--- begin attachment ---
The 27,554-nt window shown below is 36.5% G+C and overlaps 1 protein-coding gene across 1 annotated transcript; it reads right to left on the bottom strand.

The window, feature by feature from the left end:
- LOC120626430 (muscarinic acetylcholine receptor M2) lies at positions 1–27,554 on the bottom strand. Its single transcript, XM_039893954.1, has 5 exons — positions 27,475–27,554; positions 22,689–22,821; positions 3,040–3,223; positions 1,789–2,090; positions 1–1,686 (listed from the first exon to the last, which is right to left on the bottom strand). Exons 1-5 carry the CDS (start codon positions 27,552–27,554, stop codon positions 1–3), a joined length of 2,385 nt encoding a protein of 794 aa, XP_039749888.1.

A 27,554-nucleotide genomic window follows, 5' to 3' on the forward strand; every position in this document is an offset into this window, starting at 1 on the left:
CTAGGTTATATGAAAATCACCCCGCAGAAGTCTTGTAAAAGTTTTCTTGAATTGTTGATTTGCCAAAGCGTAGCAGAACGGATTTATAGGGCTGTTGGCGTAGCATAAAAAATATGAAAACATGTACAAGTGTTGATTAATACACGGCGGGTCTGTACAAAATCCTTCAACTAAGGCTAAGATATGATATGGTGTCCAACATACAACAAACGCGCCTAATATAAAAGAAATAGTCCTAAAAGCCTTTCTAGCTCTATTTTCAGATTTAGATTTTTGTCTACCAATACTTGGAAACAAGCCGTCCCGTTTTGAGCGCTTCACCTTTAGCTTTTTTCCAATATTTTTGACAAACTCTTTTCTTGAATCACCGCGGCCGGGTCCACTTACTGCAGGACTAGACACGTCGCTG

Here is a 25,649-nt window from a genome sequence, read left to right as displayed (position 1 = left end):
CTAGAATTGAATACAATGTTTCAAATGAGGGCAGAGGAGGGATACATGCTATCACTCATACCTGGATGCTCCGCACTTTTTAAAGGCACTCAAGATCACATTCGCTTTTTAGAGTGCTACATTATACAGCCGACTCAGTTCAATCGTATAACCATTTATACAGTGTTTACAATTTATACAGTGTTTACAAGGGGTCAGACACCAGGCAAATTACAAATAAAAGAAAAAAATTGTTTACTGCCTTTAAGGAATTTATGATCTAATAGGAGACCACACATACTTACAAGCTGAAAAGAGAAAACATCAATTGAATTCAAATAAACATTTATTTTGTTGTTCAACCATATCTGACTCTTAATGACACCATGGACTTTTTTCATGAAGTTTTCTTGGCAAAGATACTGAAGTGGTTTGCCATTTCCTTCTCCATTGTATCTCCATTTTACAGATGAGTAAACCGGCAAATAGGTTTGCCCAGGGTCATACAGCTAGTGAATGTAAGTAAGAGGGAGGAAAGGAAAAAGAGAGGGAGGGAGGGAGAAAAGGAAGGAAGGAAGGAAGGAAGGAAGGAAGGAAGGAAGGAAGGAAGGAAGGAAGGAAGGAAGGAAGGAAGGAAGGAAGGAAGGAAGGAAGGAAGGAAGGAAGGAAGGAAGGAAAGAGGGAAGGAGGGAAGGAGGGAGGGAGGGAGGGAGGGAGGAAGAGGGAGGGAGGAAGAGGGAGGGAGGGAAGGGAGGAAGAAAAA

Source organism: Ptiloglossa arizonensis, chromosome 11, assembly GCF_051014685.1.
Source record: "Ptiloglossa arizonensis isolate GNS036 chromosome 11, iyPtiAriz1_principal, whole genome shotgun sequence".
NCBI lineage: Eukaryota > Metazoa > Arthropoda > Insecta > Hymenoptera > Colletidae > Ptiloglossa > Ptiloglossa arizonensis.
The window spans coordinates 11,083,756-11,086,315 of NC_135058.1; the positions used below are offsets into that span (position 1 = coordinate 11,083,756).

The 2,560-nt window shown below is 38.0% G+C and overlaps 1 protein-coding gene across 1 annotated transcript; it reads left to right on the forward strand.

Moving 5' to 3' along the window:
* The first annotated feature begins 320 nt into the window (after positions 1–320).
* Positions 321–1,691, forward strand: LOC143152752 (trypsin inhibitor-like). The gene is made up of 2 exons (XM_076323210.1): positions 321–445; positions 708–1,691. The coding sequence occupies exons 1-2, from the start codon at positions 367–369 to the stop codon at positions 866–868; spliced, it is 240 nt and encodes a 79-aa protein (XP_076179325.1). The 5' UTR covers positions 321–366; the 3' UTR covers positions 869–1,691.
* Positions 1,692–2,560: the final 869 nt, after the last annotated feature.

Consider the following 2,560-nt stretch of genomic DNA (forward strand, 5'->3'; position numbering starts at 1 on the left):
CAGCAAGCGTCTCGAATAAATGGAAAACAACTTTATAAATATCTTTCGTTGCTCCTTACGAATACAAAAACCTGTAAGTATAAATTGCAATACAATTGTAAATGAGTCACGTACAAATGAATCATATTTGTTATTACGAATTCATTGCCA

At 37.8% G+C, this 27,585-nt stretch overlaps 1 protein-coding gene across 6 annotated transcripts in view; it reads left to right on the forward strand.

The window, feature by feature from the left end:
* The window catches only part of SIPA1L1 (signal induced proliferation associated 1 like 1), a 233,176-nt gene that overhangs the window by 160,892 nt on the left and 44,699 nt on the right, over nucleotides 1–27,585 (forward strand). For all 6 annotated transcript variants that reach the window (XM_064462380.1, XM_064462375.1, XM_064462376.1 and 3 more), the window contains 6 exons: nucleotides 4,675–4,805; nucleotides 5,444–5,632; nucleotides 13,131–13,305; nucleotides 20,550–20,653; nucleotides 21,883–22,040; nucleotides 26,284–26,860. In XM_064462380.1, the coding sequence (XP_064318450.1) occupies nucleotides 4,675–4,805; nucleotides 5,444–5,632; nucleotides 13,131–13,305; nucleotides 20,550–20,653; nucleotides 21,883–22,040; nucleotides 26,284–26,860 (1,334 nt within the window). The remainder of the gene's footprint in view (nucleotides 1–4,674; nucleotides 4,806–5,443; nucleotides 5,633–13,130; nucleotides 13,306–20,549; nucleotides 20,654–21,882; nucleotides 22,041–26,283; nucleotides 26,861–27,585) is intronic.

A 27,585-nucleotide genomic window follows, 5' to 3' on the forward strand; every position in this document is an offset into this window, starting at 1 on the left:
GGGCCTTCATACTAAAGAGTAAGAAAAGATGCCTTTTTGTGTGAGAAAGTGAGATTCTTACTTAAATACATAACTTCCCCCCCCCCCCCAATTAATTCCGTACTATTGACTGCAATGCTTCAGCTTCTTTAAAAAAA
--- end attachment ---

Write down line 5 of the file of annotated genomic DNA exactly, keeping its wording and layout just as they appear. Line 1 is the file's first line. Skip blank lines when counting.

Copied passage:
CTAGGTTATATGAAAATCACCCCGCAGAAGTCTTGTAAAAGTTTTCTTGAATTGTTGATTTGCCAAAGCGTAGCAGAACGGATTTATAGGGCTGTTGGCGTAGCATAAAAAATATGAAAACATGTACAAGTGTTGATTAATACACGGCGGGTCTGTACAAAATCCTTCAACTAAGGCTAAGATATGATATGGTGTCCAACATACAACAAACGCGCCTAATATAAAAGAAATAGTCCTAAAAGCCTTTCTAGCTCTATTTTCAGATTTAGATTTTTGTCTACCAATACTTGGAAACAAGCCGTCCCGTTTTGAGCGCTTCACCTTTAGCTTTTTTCCAATATTTTTGACAAACTCTTTTCTTGAATCACCGCGGCCGGGTCCACTTACTGCAGGACTAGACACGTCGCTG